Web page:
On 12 March 1938 Austria was annexed to the German Reich. Hitler pronounced this move in a speech before the Hofburg Palace on the Heldenplatz in Vienna. As with many places in this beautiful capital city, the glorious architecture and ambience resonate with darker echoes of human capitulation to violence and the greed for power.

In a few weeks time the doors of the Hofburg will open to a large number of people who will inaugurate and celebrate an adventurous initiative in bringing people together despite their profound differences. The King Abdullah Bin Abdulaziz International Centre for Interreligious and Intercultural Dialogue (KAICIID) will open in Vienna and offer a well-resourced centre for dialogue between people of different faiths and cultures. (Which I guess is a bit obvious from the title…)

We have been engaged in this initiative for several years and it has sometimes proved a bit of a tightrope. For example, it is easy to point the finger at the sponsoring regime and identify certain weaknesses in domestic religious freedoms. Yet, bold initiatives such as this one come at cost for everyone, not least those in Saudi Arabia who defy the fundamentalists and take small steps towards opening up. Better to engage with honesty and integrity and begin change than to sit in the place of superior righteousness and shout from the safe sidelines?

The Centre introduces itself as follows:

The King Abdullah Bin Abdulaziz International Centre for Interreligious and Intercultural Dialogue was founded to enable, empower and encourage dialogue among followers of different religions and cultures around the world. Located in Vienna, the Centre is an independent international organization, independent of political or economic influence. The Founding States of the Centre (Kingdom of Saudi Arabia, Republic of Austria and Kingdom of Spain) constitute the “Council of Parties” responsible for overseeing the establishment of the Centre; the Vatican plays a Founding Observer role at this level.

If you are sceptical about this, consider the founding Board of Directors: The Board of the Centre comprises high-level representatives of the five major world religions (Judaism, Christianity, Islam, Buddhism, and Hinduism). What this doesn't spell out is that includes Orthodox, Roman Catholic and Anglican Christians, Sunni and Shia Muslims, a Jewish Chief Rabbi, a leading Hindu and Buddhist. Its Secretariat of approximately twenty five employees when fully staffed, is headed by a Secretary General. A soon to be established Advisory Forum of up to 100 members of other religions, cultural institutions and international organisations will provide a further resource of interreligious and intercultural perspective.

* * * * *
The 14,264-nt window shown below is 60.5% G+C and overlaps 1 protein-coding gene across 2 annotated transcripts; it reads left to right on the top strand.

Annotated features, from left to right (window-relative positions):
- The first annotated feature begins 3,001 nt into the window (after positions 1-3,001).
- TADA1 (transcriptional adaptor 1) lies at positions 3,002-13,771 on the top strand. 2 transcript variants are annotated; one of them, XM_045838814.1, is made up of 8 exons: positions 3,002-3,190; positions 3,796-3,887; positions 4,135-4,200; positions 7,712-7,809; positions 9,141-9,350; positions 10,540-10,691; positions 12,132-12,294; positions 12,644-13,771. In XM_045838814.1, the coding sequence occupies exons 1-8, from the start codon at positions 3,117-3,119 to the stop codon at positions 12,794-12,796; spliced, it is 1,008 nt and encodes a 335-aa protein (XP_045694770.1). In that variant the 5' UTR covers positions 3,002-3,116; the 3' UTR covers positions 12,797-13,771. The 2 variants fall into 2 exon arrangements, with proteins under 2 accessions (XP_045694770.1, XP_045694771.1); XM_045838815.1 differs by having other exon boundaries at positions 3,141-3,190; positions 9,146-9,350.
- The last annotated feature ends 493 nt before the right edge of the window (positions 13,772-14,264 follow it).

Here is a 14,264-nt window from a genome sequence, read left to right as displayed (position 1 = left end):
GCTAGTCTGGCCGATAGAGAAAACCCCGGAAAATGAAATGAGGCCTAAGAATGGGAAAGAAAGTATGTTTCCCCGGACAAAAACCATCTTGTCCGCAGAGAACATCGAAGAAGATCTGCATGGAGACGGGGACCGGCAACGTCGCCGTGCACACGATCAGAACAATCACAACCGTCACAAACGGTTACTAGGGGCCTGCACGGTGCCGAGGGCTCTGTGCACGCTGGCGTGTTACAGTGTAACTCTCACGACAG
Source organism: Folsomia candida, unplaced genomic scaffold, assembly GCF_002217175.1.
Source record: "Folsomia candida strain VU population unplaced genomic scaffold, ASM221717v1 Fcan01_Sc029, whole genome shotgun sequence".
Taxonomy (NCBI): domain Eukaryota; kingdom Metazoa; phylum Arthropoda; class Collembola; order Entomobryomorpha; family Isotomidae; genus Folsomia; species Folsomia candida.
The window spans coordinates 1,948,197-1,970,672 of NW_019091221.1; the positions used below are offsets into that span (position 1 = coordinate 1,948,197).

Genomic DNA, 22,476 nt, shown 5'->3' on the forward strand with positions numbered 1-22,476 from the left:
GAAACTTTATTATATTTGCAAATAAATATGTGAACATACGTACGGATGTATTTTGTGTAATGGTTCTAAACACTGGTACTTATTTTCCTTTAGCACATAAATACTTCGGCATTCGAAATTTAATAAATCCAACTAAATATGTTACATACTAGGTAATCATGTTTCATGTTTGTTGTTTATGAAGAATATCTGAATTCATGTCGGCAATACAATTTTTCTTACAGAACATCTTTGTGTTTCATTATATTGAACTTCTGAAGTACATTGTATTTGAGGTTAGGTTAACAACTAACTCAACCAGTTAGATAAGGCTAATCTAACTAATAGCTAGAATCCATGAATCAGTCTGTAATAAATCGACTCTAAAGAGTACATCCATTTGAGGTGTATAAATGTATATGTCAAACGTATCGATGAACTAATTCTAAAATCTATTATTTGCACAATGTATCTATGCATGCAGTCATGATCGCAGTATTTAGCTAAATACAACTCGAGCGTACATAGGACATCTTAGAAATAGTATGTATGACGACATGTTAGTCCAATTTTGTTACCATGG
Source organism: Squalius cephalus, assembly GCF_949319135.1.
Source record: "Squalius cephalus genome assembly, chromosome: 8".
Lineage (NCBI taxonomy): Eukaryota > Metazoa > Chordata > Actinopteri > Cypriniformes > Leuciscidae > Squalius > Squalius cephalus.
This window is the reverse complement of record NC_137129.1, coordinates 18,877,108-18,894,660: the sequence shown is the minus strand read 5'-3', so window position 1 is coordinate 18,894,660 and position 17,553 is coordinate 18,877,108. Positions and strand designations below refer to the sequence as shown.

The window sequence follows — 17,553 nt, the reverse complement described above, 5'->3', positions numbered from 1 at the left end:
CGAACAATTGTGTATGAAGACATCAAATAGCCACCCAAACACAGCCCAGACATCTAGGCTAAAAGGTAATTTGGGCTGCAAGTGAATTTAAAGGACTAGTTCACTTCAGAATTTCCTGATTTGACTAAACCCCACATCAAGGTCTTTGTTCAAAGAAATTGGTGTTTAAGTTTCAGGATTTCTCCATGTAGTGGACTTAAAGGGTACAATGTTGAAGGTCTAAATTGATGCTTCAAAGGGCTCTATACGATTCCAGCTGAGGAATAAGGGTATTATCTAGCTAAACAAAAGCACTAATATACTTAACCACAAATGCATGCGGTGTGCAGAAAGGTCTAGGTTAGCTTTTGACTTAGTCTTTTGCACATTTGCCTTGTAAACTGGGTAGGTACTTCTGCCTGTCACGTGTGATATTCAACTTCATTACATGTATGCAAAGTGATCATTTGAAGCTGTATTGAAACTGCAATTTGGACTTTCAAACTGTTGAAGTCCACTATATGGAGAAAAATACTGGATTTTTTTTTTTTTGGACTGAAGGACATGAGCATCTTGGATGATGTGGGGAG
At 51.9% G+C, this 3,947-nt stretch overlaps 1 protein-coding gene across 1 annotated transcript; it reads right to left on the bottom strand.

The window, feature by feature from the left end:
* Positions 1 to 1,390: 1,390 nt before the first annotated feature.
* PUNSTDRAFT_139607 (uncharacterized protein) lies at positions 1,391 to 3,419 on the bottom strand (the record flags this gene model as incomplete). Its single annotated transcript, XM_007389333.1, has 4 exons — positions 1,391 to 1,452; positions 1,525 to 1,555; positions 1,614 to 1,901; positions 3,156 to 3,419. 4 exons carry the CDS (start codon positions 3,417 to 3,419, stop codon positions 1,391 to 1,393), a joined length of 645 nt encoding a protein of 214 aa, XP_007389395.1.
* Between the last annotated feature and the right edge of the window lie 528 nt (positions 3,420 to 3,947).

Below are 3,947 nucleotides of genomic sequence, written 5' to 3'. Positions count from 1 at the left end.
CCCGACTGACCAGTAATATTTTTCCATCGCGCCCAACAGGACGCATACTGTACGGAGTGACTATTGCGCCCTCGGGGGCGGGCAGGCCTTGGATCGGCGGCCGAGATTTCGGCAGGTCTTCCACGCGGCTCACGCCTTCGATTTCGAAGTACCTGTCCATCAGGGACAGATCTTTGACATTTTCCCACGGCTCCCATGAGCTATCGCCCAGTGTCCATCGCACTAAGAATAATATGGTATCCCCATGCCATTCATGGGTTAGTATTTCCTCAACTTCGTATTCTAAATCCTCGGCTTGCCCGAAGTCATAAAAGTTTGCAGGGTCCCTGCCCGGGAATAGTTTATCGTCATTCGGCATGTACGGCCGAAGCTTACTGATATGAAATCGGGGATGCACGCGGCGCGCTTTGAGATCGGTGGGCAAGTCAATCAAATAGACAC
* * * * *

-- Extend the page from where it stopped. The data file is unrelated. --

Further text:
What surprised me at a meeting in London today was the ease of relationship, the humour that emerged in surprising places, the professional and business-like attention to detail, and the realism that accompanies the work. There was also the key recognition that (a) hospitality is the key to good relationships and reformed prejudices, and (b) dialogue is worked out at many levels, but that what happens on the street matters more than what happens around the table of experts. (Which is also why it is bad that so many Christians are leaving the Middle East in general – a dreadful side-effect of recent wars – because it removes from daily engagement and encounter people who are different.)

As we enter the Hofburg from the Heldenplatz in late November, I will not be thinking about the grandeur of the venue or the ambition of the enterprise. Rather, I will be conscious of the cost to humanity and the world if we neglect our responsibility to take risks for the sake of human flourishing and peace. 1938-45 shows what happens when fear and idolatry make people timid in the face of apparent power.